TUNAMOS project uses magnetic nano-oscillator to solve limitations of integrated oscillators in wireless devices

August 2, 2005

The project "TUnable NAno-Magnetic OScillators for integrated transceiver applications" aims at demonstrating the breakthrough concept spin torque in a nano-scale microwave integrated oscillator for application in wireless integrated devices. The project is part of the FP6 program of the EU and is being coordinated by IMEC.

The recent discovery of the spin torque oscillator, a nano-patterned ferromagnetic device in which high-quality tunable microwave oscillations can be generated by a small DC current, opens perspectives to solve the paradigms in microwave engineering design. None of the RF oscillators existing today combines a high-quality resonance with a high integration level, necessary for low-power and low-cost applications, and wideband tunability.

The frequency of the oscillation generated by the spin torque oscillator can be tuned by a magnetic field as well as by the current in a range of 5- 40GHz. Quality factors as high as 18000 have been observed, making the magnetic flute a natural current-controlled RF source. This electronic device is extremely suitable for integration because of the nano-scale dimensions (diameter of the contact < 100 nm) and the simple structure of the metallic magnetic multi-layer. The fabrication is compatible with the back-end flow of standard Si technology and can fully profit from the cost/scalability economics reflected by Moore’s law.

The TUNAMOS project aims to study the oscillating modes in the range of 5-10 GHz as well as the influence of parameters (e.g. temperature, geometry,...) on the microwave frequency, signal power and phase noise. Monolithic integration with a high-gain RF CMOS amplifier circuit will boost the power to levels suitable for wireless applications.

This oscillator has the potential of bringing closer the vision of integrating flexible and agile low-cost radio capability into every silicon product of the intelligent environment of tomorrow.

Other partners in the TUNAMOS-project are STMicroelectronics, UPS Université Paris Sud and UFSD University of Sheffield. The project was launched on 1st of June 2005 for a duration of 3 years.

Source: IMEC

Explore further: Clever cloaks: Unique metamaterials preserve phase while guiding surface waves around ultrasharp corners and bumps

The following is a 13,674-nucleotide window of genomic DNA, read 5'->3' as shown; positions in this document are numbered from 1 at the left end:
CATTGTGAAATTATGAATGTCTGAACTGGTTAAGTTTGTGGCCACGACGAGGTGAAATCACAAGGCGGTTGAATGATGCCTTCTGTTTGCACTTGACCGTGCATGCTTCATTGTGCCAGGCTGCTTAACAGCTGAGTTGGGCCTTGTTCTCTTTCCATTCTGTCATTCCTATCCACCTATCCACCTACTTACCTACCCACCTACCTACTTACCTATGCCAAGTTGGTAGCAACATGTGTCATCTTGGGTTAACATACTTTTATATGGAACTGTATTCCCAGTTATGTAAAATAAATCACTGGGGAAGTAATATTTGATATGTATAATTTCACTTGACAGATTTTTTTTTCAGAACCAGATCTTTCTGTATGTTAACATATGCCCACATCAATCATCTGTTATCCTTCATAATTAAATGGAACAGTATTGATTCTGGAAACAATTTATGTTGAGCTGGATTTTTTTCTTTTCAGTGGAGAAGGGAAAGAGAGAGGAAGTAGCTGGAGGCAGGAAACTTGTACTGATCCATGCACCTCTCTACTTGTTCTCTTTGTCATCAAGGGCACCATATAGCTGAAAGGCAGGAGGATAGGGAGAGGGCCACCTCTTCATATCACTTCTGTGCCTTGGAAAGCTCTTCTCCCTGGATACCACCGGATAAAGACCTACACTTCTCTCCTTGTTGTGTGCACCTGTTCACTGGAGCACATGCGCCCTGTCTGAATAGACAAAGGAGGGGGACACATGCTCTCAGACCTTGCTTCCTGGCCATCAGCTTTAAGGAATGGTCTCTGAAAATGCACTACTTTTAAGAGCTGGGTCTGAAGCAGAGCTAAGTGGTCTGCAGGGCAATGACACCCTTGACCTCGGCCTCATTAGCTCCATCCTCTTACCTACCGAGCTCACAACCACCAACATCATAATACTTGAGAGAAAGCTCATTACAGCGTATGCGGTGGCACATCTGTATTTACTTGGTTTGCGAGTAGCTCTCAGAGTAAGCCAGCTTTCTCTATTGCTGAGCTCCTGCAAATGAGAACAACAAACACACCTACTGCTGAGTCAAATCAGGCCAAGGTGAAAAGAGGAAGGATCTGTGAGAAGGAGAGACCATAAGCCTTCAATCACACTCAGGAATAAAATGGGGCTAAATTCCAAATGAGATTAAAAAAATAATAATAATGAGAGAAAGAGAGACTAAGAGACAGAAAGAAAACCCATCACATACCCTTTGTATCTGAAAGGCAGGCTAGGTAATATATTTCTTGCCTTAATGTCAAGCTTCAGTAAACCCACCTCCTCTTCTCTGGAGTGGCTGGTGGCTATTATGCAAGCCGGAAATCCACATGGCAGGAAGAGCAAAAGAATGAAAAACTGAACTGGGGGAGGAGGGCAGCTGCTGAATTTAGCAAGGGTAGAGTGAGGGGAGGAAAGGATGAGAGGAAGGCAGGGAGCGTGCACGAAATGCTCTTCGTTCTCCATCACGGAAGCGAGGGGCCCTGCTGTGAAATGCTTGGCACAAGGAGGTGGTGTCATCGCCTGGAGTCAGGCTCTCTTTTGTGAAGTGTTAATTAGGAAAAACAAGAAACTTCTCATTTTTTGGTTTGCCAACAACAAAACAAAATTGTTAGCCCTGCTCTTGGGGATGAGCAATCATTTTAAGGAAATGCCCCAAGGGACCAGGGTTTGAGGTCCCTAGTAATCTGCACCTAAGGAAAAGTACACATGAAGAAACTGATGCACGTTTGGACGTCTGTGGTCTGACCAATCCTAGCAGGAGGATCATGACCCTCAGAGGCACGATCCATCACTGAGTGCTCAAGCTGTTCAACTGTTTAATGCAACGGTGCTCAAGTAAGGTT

Related Stories

'Comb on a chip' powers new atomic clock design

July 22, 2014

Researchers from the National Institute of Standards and Technology (NIST) and California Institute of Technology (Caltech) have demonstrated a new design for an atomic clock that is based on a chip-scale frequency comb, ...

Future electronics may depend on lasers, not quartz

July 17, 2014

(Phys.org) —Nearly all electronics require devices called oscillators that create precise frequencies—frequencies used to keep time in wristwatches or to transmit reliable signals to radios. For nearly 100 years, these ...

Portable frequency comb rolls out of the lab

March 21, 2014

A PML team is hitting the road with a fine-tooth comb. Scientists in the Quantum Electronics and Photonics Division have devised a portable optical frequency comb that is capable of laboratory-grade measurements but can be ...

Tiny sensors put the squeeze on light

October 24, 2013

Microelectromechanical systems, known as MEMS, are ubiquitous in modern military systems such as gyroscopes for navigation, tiny microphones for lightweight radios, and medical biosensors for assessing the wounded. Such applications ...

Recommended for you

Most EU nations seek to bar GM crops

October 4, 2015

Nineteen of the 28 EU member states have applied to keep genetically modified crops out of all or part of their territory, the bloc's executive arm said Sunday, the deadline for opting out of new European legislation on GM ...

The dark side of Nobel prizewinning research

October 4, 2015

Think of the Nobel prizes and you think of groundbreaking research bettering mankind, but the awards have also honoured some quite unhumanitarian inventions such as chemical weapons, DDT and lobotomies.

Internet giants race to faster mobile news apps

October 4, 2015

US tech giants are turning to the news in their competition for mobile users, developing new, faster ways to deliver content, but the benefits for struggling media outlets remain unclear.

Fusion reactors 'economically viable' say experts

October 2, 2015

Fusion reactors could become an economically viable means of generating electricity within a few decades, and policy makers should start planning to build them as a replacement for conventional nuclear power stations, according ...


Please sign in to add a comment. Registration is free, and takes less than a minute. Read more

Click here to reset your password.
Sign in to get notified via email when new comments are made.